Dr. John

“God Will Make A Way” – Our Ministry in Florida (Part 1)

Moving from Florida

Moving to Florida in October, 1999

There are thousands of excited folks moving to Florida every year and tens of thousands more who would love to move to the Sunshine State. Cathy and I were very excited to move to Largo, Florida in October, 1999 with visions of beginning a new health care ministry there.

The First Baptist Church of Indian Rocks had been working for over a year on plans for a church-based health clinic when they contacted me in the spring of 1999 to consider becoming their first medical director. Initially I was intrigued with the concept and fully believed health care and healing should be part of the ministry of the church. However, I didn’t think a clinic like this would be a good fit for a surgeon. The organizers at the church had proposed the clinic to be a minor emergency room clinic with walk-in patients needing treatment for various acute and sub-acute problems. It was not planned to be a family  practice clinic for treating chronic illnesses such as hypertension, diabetes, heart disease or chronic pediatric problems. I felt confident in my medical abilities to manage such a walk-in clinic.

In addition the physician would function as the sports medicine doctor for the large Christian school which was part of the church and  would have the privilege of lecturing in the school on health related issues. I was also told the church wanted to ordain me as a minister with full ministerial duties such as preaching, hospital visitation and baptism along with marrying and burying privileges. This would authenticate to the church body the clinic was a ministry of the church and not simply a free standing medical clinic.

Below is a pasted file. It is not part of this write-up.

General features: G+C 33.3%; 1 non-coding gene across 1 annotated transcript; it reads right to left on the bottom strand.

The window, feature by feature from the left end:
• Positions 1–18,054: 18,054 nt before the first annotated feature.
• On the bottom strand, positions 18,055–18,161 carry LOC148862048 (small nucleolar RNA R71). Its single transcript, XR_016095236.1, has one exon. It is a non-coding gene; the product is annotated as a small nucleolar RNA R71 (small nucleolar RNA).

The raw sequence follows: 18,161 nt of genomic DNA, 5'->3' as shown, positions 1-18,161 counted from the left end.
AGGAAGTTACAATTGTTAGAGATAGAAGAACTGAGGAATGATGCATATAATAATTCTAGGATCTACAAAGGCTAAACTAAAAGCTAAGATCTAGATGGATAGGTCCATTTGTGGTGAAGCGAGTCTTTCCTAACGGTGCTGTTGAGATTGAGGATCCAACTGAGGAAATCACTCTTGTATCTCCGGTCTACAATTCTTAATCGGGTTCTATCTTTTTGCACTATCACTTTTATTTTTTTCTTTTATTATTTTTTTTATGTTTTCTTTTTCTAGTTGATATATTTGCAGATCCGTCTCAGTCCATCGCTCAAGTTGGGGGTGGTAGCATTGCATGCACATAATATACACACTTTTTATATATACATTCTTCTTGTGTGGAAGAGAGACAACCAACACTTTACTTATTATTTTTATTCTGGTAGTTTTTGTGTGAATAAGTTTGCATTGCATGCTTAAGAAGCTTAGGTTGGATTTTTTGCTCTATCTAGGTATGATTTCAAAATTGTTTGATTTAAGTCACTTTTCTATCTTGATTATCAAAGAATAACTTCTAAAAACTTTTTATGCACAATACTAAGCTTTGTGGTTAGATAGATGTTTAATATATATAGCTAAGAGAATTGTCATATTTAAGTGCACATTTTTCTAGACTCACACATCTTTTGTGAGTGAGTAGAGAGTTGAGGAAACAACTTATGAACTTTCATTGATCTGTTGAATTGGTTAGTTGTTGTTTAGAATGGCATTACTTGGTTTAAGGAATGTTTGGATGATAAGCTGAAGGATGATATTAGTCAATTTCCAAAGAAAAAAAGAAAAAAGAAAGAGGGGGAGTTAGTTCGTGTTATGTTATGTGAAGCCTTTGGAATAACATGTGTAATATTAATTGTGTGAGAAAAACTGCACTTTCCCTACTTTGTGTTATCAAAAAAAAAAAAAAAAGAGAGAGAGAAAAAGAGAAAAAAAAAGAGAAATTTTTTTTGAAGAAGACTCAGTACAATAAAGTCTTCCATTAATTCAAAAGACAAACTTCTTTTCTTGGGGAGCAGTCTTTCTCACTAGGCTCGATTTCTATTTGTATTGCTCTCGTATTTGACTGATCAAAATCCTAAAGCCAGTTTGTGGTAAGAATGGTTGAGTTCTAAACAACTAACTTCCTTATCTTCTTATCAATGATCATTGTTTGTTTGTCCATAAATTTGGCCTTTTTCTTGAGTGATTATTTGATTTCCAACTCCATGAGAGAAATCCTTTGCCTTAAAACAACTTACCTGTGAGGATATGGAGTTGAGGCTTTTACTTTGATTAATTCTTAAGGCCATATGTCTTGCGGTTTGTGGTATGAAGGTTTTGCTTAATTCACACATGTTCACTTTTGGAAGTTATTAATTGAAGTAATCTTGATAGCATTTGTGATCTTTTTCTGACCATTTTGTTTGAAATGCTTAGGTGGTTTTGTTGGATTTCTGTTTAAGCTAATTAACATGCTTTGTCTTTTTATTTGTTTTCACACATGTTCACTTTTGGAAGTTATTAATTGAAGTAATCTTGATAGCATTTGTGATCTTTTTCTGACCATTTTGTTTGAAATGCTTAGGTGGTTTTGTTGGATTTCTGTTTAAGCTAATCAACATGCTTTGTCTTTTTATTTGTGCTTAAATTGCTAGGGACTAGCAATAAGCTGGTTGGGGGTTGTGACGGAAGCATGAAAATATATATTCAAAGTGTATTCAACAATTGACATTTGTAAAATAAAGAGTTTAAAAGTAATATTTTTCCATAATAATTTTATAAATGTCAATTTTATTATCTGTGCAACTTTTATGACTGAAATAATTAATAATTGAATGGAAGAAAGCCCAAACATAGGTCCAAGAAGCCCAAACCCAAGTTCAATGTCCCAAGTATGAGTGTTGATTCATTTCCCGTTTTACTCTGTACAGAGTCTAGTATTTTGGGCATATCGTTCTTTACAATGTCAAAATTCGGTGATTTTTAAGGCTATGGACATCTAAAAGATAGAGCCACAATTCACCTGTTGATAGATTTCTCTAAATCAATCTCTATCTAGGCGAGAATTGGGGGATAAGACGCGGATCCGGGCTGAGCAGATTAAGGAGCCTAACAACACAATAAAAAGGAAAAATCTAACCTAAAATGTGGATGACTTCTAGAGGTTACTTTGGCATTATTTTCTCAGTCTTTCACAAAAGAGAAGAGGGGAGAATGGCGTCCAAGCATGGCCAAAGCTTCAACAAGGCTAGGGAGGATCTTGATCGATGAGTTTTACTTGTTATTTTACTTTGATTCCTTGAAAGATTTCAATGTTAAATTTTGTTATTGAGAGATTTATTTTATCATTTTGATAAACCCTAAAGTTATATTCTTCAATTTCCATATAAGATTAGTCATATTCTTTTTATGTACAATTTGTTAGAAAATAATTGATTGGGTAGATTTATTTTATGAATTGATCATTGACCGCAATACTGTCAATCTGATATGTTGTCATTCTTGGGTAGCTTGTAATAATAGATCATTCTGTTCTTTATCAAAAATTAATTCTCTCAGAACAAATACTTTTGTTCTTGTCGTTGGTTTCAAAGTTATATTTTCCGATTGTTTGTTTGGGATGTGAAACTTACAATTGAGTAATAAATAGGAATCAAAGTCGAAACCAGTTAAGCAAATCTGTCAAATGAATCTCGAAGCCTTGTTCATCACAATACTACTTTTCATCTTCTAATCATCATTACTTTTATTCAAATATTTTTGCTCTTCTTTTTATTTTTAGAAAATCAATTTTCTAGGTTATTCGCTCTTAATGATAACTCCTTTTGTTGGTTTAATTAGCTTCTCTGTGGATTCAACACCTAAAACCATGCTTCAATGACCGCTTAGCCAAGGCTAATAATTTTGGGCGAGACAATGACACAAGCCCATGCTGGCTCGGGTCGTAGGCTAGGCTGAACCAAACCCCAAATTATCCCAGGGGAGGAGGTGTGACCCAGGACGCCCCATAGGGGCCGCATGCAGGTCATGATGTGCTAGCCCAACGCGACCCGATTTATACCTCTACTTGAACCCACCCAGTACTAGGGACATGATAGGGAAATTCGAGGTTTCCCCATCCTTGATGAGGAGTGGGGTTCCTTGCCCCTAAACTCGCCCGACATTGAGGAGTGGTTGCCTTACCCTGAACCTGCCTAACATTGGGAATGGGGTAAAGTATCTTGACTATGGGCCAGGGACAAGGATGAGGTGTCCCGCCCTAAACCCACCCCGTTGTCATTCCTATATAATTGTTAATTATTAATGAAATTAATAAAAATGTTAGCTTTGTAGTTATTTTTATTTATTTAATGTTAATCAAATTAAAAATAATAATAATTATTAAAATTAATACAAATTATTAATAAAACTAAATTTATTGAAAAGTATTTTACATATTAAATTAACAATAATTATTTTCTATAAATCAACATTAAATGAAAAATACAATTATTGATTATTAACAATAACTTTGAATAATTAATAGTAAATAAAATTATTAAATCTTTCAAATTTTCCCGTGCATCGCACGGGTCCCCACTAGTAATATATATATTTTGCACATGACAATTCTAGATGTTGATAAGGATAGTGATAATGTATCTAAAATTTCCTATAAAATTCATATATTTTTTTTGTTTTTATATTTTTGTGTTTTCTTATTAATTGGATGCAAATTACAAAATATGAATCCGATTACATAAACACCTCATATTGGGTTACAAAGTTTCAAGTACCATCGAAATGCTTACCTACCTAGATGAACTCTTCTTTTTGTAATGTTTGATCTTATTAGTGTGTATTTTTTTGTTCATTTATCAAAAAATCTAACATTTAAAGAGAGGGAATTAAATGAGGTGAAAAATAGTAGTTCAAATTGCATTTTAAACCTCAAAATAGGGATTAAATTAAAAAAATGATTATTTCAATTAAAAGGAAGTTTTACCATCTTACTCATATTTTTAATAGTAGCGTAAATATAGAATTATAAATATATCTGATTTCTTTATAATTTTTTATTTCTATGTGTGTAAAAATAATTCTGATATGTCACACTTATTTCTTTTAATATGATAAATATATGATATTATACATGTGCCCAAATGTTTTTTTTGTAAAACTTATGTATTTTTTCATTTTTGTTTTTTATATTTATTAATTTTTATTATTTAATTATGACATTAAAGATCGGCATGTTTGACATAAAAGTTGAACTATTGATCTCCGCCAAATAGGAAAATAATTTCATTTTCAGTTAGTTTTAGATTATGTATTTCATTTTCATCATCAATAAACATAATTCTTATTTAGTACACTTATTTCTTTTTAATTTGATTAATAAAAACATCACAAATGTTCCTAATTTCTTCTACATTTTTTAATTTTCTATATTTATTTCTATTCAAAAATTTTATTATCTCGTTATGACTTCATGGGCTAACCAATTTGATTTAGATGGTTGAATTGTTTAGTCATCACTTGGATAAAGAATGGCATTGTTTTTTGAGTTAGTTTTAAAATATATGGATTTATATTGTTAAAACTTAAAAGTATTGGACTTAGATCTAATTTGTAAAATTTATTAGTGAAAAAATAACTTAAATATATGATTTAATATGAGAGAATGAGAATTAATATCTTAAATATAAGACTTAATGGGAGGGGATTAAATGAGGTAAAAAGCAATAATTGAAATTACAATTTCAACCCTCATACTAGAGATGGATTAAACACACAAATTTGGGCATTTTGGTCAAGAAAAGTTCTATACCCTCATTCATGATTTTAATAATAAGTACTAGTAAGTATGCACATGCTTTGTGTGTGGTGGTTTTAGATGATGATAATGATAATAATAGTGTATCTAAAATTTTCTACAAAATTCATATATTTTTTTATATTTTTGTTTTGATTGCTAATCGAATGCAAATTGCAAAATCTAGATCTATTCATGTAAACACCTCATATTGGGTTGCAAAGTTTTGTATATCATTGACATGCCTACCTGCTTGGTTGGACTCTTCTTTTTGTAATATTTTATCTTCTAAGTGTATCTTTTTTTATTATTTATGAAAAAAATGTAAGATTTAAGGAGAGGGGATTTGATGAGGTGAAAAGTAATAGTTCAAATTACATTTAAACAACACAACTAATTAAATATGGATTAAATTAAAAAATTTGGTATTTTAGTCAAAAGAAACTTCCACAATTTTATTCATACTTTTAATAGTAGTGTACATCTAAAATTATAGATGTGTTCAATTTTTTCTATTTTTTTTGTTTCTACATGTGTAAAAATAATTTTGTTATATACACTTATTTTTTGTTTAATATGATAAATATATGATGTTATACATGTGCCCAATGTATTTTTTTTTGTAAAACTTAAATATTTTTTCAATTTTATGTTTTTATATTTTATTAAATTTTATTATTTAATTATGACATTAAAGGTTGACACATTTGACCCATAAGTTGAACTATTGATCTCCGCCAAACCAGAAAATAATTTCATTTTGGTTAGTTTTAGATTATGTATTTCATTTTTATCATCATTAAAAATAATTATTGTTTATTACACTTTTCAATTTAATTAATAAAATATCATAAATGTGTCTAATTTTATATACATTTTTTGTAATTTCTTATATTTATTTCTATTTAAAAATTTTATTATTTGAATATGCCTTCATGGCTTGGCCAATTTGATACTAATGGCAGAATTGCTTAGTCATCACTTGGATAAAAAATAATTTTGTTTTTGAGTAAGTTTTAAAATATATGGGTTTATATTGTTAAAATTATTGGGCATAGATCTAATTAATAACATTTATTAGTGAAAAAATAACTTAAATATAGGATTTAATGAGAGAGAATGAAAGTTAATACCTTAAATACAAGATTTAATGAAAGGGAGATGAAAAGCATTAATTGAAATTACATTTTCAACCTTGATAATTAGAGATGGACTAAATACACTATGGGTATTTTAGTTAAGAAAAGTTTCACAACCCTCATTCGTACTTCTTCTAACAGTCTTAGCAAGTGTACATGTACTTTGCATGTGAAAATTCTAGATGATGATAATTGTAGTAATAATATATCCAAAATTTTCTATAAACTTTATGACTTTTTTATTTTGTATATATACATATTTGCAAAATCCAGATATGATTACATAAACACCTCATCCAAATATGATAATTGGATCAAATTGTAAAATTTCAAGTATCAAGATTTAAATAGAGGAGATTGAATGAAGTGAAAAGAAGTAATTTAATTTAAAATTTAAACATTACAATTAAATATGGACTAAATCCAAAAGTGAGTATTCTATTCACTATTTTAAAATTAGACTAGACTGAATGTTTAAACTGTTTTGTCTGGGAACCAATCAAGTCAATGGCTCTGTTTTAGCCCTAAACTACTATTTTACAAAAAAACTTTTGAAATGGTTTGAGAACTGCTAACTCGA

In my early discussions with Pastor Charlie Martin I told him there were 2 major obstacles for our coming; the care of my aged Mom who was 89, and the requirement in Florida for taking and passing the Florida state medical exam. When I graduated from medical school thirty three years earlier I didn’t think then I could pass the extremely difficult exam. A physician member of the FBCIR (First Baptist Church of Indian Rocks) Clinic Board reviewed the requirements for physician licensing and reported to Pastor Martin a board certified physician in surgery could receive a Florida medical license by reciprocity and was not required to take the exam. I did not fact check the state medical laws of Florida which was a serious mistake. In the meantime Cathy had found a wonderful, sweet Christian named Minnie Springer who agreed to be the full-time care giver for Mom. It seemed the obstacles for us to make the move had been removed.

Following a visit to Largo and interviewing with the people associated with the clinic, we  accepted their offer and planned our move in the fall of 1999. Cathy and I had spent hours together in discussion and prayer before coming to such a life-altering decision. We would be leaving home, family, church family and countless friends we had made for the previous twenty-nine years in El Dorado.  I was convinced this was the will of God, and although Cathy was not as convinced, she chose to go willingly while honoring my decision.